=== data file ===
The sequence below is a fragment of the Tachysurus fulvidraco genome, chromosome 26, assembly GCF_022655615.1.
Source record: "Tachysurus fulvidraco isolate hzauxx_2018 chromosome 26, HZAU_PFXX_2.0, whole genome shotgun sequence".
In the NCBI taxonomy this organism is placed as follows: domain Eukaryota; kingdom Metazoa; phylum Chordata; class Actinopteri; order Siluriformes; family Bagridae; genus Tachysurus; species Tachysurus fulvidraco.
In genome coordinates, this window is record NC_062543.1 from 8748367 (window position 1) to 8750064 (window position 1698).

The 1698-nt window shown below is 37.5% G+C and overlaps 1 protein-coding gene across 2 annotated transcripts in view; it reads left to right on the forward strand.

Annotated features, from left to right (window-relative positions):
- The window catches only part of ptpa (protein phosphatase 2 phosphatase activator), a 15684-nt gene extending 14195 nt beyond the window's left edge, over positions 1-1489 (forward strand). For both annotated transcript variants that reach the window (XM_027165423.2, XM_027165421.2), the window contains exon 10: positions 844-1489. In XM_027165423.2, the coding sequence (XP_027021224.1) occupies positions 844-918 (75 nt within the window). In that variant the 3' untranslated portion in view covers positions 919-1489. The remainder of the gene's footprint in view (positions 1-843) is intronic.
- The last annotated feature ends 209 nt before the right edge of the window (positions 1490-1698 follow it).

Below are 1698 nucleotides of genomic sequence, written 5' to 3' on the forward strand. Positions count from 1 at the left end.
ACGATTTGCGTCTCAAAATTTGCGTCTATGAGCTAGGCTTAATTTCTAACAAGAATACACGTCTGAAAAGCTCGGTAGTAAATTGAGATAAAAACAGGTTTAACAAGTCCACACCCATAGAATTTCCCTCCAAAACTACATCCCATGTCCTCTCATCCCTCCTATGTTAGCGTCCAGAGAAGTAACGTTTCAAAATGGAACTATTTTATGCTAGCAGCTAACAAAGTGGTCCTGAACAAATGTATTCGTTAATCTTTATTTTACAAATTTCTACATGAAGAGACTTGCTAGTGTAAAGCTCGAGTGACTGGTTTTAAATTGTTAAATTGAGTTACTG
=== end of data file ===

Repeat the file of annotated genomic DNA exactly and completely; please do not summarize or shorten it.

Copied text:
The sequence below is a fragment of the Tachysurus fulvidraco genome, chromosome 26, assembly GCF_022655615.1.
Source record: "Tachysurus fulvidraco isolate hzauxx_2018 chromosome 26, HZAU_PFXX_2.0, whole genome shotgun sequence".
In the NCBI taxonomy this organism is placed as follows: domain Eukaryota; kingdom Metazoa; phylum Chordata; class Actinopteri; order Siluriformes; family Bagridae; genus Tachysurus; species Tachysurus fulvidraco.
In genome coordinates, this window is record NC_062543.1 from 8748367 (window position 1) to 8750064 (window position 1698).

The 1698-nt window shown below is 37.5% G+C and overlaps 1 protein-coding gene across 2 annotated transcripts in view; it reads left to right on the forward strand.

Annotated features, from left to right (window-relative positions):
- The window catches only part of ptpa (protein phosphatase 2 phosphatase activator), a 15684-nt gene extending 14195 nt beyond the window's left edge, over positions 1-1489 (forward strand). For both annotated transcript variants that reach the window (XM_027165423.2, XM_027165421.2), the window contains exon 10: positions 844-1489. In XM_027165423.2, the coding sequence (XP_027021224.1) occupies positions 844-918 (75 nt within the window). In that variant the 3' untranslated portion in view covers positions 919-1489. The remainder of the gene's footprint in view (positions 1-843) is intronic.
- The last annotated feature ends 209 nt before the right edge of the window (positions 1490-1698 follow it).

Below are 1698 nucleotides of genomic sequence, written 5' to 3' on the forward strand. Positions count from 1 at the left end.
ACGATTTGCGTCTCAAAATTTGCGTCTATGAGCTAGGCTTAATTTCTAACAAGAATACACGTCTGAAAAGCTCGGTAGTAAATTGAGATAAAAACAGGTTTAACAAGTCCACACCCATAGAATTTCCCTCCAAAACTACATCCCATGTCCTCTCATCCCTCCTATGTTAGCGTCCAGAGAAGTAACGTTTCAAAATGGAACTATTTTATGCTAGCAGCTAACAAAGTGGTCCTGAACAAATGTATTCGTTAATCTTTATTTTACAAATTTCTACATGAAGAGACTTGCTAGTGTAAAGCTCGAGTGACTGGTTTTAAATTGTTAAATTGAGTTACTG